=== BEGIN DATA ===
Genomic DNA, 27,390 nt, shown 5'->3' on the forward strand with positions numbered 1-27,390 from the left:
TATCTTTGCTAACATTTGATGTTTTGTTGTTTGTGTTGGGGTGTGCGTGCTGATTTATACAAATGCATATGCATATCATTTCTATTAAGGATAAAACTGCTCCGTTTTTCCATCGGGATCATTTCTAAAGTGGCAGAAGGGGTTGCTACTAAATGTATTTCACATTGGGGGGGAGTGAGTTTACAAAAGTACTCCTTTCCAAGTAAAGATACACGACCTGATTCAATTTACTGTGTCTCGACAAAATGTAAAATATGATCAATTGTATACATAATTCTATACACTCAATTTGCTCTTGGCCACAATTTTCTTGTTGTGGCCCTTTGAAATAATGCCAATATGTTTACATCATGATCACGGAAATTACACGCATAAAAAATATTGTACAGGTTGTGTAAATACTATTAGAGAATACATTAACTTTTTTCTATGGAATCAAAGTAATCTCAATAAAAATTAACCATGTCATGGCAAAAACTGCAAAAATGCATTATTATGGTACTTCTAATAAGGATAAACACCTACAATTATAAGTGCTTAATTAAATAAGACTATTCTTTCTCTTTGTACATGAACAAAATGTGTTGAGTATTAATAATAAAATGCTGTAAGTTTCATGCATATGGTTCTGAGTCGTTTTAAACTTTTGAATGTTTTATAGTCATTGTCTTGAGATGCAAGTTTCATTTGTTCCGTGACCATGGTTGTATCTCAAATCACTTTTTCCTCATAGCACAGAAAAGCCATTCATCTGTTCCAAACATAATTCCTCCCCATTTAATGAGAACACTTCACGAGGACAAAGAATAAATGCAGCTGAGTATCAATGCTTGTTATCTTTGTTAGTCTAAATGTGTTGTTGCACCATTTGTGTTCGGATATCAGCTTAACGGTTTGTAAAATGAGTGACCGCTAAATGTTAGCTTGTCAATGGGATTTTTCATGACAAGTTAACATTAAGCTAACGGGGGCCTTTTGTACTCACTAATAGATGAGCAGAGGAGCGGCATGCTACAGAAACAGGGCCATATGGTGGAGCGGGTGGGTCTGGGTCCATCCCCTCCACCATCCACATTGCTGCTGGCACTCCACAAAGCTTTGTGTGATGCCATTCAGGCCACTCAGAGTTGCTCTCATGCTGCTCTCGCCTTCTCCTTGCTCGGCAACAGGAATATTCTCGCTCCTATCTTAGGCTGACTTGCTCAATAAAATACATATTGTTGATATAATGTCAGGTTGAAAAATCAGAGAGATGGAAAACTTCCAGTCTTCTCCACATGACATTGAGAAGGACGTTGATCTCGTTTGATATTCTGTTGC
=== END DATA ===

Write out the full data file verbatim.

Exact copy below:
Genomic DNA, 27,390 nt, shown 5'->3' on the forward strand with positions numbered 1-27,390 from the left:
TATCTTTGCTAACATTTGATGTTTTGTTGTTTGTGTTGGGGTGTGCGTGCTGATTTATACAAATGCATATGCATATCATTTCTATTAAGGATAAAACTGCTCCGTTTTTCCATCGGGATCATTTCTAAAGTGGCAGAAGGGGTTGCTACTAAATGTATTTCACATTGGGGGGGAGTGAGTTTACAAAAGTACTCCTTTCCAAGTAAAGATACACGACCTGATTCAATTTACTGTGTCTCGACAAAATGTAAAATATGATCAATTGTATACATAATTCTATACACTCAATTTGCTCTTGGCCACAATTTTCTTGTTGTGGCCCTTTGAAATAATGCCAATATGTTTACATCATGATCACGGAAATTACACGCATAAAAAATATTGTACAGGTTGTGTAAATACTATTAGAGAATACATTAACTTTTTTCTATGGAATCAAAGTAATCTCAATAAAAATTAACCATGTCATGGCAAAAACTGCAAAAATGCATTATTATGGTACTTCTAATAAGGATAAACACCTACAATTATAAGTGCTTAATTAAATAAGACTATTCTTTCTCTTTGTACATGAACAAAATGTGTTGAGTATTAATAATAAAATGCTGTAAGTTTCATGCATATGGTTCTGAGTCGTTTTAAACTTTTGAATGTTTTATAGTCATTGTCTTGAGATGCAAGTTTCATTTGTTCCGTGACCATGGTTGTATCTCAAATCACTTTTTCCTCATAGCACAGAAAAGCCATTCATCTGTTCCAAACATAATTCCTCCCCATTTAATGAGAACACTTCACGAGGACAAAGAATAAATGCAGCTGAGTATCAATGCTTGTTATCTTTGTTAGTCTAAATGTGTTGTTGCACCATTTGTGTTCGGATATCAGCTTAACGGTTTGTAAAATGAGTGACCGCTAAATGTTAGCTTGTCAATGGGATTTTTCATGACAAGTTAACATTAAGCTAACGGGGGCCTTTTGTACTCACTAATAGATGAGCAGAGGAGCGGCATGCTACAGAAACAGGGCCATATGGTGGAGCGGGTGGGTCTGGGTCCATCCCCTCCACCATCCACATTGCTGCTGGCACTCCACAAAGCTTTGTGTGATGCCATTCAGGCCACTCAGAGTTGCTCTCATGCTGCTCTCGCCTTCTCCTTGCTCGGCAACAGGAATATTCTCGCTCCTATCTTAGGCTGACTTGCTCAATAAAATACATATTGTTGATATAATGTCAGGTTGAAAAATCAGAGAGATGGAAAACTTCCAGTCTTCTCCACATGACATTGAGAAGGACGTTGATCTCGTTTGATATTCTGTTGC